A deeper dive into specific strategies is next. Kevin Corcoran of our firm recently performed an analysis of various coding patterns.2 He looked at four new patient coding scenarios:
- The current national code selection patterns of about 57 percent of new patients coded with eye codes.
- Using eye codes exclusively.
- Using E/M exclusively.
- Shifting to a higher utilization of E/M with the same level of service.
Illustrating the conundrum
Although the outcome of the study indicated the highest revenue benefit from using only E/M codes, that strategy is problematic from a practical standpoint. Some insurance companies prefer eye codes; some E/M exams, especially in retina, won’t meet the criteria for reasonable reimbursement. A few examples help illustrate this conundrum.
• Example 1. A new patient is referred for an eye exam due to longstanding diabetes. A comprehensive exam and optical coherence tomography show the patient has background diabetic retinopathy without macular edema. Treatment includes counseling regarding blood-sugar control. The appropriate E/M code for this exam is 99203; the eye code is 92004.
• Example 2. An established patient comes in for an annual follow-up exam of dry age-related macular degeneration. A comprehensive exam and OCT are performed. Treatment includes counseling and education regarding the signs of conversion to wet AMD as well as instructions to use an Amsler grid daily. The appropriate E/M code will be 99213; the eye code is 92014.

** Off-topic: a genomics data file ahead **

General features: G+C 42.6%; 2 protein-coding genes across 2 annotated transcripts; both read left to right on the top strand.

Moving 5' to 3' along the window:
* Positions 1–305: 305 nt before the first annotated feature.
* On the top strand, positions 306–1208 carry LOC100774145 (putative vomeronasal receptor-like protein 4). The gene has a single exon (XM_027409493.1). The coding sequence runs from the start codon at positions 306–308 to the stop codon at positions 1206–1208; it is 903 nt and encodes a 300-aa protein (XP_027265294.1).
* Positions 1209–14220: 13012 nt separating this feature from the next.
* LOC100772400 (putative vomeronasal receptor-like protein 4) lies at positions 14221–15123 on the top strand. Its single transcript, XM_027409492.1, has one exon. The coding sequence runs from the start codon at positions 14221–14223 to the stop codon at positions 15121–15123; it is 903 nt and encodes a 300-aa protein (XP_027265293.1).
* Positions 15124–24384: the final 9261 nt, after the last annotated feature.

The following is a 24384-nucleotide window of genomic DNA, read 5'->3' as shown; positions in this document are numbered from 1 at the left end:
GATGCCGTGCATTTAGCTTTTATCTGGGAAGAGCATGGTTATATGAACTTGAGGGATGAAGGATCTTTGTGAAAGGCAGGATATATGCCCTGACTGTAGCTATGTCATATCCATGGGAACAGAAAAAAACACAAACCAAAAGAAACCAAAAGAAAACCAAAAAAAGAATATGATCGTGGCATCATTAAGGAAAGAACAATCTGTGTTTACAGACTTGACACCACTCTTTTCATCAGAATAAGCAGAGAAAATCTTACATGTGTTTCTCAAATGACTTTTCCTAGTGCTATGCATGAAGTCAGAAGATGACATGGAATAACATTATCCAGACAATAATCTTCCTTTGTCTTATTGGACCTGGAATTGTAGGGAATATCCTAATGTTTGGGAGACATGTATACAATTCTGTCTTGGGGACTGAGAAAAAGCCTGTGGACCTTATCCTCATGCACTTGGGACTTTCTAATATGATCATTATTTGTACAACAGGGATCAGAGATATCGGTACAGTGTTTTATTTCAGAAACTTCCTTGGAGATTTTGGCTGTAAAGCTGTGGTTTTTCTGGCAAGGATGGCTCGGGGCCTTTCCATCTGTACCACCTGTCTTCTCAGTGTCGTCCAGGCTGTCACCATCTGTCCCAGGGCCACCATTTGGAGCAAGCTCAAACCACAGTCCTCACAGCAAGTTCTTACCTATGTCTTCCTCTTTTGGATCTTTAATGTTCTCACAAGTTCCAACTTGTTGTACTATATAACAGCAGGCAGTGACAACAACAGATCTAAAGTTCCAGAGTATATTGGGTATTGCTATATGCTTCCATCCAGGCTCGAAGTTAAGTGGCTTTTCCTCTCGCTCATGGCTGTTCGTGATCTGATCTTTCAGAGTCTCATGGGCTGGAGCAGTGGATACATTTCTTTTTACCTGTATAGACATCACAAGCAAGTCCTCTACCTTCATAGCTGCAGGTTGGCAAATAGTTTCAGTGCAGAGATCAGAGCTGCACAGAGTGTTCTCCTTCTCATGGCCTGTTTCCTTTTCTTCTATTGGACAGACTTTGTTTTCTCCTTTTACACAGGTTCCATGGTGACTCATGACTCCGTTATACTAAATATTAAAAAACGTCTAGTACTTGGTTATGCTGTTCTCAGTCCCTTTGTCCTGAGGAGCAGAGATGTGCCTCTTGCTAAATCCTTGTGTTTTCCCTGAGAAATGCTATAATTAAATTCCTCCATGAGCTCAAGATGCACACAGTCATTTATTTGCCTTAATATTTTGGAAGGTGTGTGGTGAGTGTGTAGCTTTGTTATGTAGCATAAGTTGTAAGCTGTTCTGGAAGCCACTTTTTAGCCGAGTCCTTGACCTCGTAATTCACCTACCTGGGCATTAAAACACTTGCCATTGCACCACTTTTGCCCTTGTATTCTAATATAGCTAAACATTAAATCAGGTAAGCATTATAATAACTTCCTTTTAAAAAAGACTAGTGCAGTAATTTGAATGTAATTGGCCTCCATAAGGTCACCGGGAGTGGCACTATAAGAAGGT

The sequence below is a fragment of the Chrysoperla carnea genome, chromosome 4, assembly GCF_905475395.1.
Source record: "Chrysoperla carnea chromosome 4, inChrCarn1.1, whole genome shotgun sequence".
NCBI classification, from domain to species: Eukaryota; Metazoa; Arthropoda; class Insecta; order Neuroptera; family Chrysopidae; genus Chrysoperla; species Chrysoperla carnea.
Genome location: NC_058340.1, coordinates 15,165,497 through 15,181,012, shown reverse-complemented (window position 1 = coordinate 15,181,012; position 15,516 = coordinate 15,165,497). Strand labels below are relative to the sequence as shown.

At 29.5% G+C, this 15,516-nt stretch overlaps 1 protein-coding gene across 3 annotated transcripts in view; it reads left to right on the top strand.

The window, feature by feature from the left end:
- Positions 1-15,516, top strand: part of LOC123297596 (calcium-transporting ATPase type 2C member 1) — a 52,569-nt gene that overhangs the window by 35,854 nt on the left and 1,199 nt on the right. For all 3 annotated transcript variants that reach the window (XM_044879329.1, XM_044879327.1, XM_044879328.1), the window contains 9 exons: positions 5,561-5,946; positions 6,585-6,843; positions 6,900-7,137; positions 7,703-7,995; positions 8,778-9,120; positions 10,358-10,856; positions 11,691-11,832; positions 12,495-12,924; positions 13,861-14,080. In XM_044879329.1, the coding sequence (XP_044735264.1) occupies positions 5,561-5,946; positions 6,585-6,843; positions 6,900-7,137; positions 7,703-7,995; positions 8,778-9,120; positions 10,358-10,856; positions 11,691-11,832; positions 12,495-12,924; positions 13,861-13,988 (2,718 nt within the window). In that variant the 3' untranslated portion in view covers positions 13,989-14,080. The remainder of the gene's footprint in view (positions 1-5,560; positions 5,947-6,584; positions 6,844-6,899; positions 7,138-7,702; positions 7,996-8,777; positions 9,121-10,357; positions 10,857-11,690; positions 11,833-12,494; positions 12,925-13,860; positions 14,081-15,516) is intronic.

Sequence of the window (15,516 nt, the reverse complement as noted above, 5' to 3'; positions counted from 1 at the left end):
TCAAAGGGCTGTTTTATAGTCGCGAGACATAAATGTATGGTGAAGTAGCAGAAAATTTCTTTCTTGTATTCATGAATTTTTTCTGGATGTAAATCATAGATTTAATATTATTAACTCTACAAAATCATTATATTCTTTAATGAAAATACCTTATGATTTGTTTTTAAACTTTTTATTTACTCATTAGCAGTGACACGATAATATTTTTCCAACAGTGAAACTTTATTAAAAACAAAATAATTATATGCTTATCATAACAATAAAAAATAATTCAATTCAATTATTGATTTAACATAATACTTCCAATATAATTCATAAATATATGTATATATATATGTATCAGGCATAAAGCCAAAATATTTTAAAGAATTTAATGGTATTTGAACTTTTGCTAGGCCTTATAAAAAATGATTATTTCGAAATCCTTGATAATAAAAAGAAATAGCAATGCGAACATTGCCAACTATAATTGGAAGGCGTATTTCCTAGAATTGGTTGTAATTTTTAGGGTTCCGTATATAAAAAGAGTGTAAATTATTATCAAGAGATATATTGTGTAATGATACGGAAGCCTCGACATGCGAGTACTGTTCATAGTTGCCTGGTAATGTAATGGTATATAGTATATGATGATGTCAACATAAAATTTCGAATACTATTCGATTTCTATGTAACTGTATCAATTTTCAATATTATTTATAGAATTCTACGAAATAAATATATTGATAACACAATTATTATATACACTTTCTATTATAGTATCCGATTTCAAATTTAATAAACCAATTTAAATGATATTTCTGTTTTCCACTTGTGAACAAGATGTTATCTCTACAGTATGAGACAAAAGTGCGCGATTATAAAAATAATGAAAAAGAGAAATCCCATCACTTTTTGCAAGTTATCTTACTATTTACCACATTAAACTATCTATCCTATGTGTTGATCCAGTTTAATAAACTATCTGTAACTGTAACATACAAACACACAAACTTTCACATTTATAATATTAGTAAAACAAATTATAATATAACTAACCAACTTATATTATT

As you can see, abandoning eye codes may result in some missed opportunities. That being said, Mr. Corcoran noted that if an ophthalmologist shifts from the historic utilization of 57 percent eye codes for new patients to a higher utilization of E/M codes (85 percent), the provider will enjoy an increase in annual revenue of about 6 percent.
However, even if no changes are made in coding patterns and a provider continues to utilize eye codes 57 percent of the time for new patients, the provider will see a slight increase in revenue of about 3 percent due to fee schedule adjustments.
Crafting your own strategy
Your own strategy should take into account your ability to document an exam appropriately for the level of service you bill, as well as your overall understanding of the new E/M code requirements. And even if you make no changes in your exam code utilization, you should be sure you’re capturing the required elements for the exams you submit with eye codes.
To assume you can use the E/M documentation rules for exams for which eye codes are used would be a significant problem. As with all aspects of correct coding, understanding the documentation rules will allow you to code confidently and with the most favorable economic outcome. RS
1. Centers for Medicare & Medicaid Services. Physician and other supplier data CY 2018. https://www.cms.gov/research-statistics-data-systems/medicare-provider-utilization-and-payment-data/medicare-provider-utilization-and-payment-data-physician-and-other-supplier/physician-and-other-supplier-data-cy-2018. Updated December 3, 2020. Accessed March 11, 2021.
2. Corcoran KJ. Economic Impact of 2021 Changes on Eye Exams. Corcoran Consulting Group. 2021.
3. Centers for Medicare & Medicaid Services. Medicare Physician Fee Schedule, National Rates, 2021. https://www.cms.gov/medicare/physician-fee-schedule/search?Y=0&T=4&HT=1&CT=0&H1=92004&H2=92014&H3=92002&H4=92012&M=5. Updated January 20, 2021. Accessed March 11, 2021.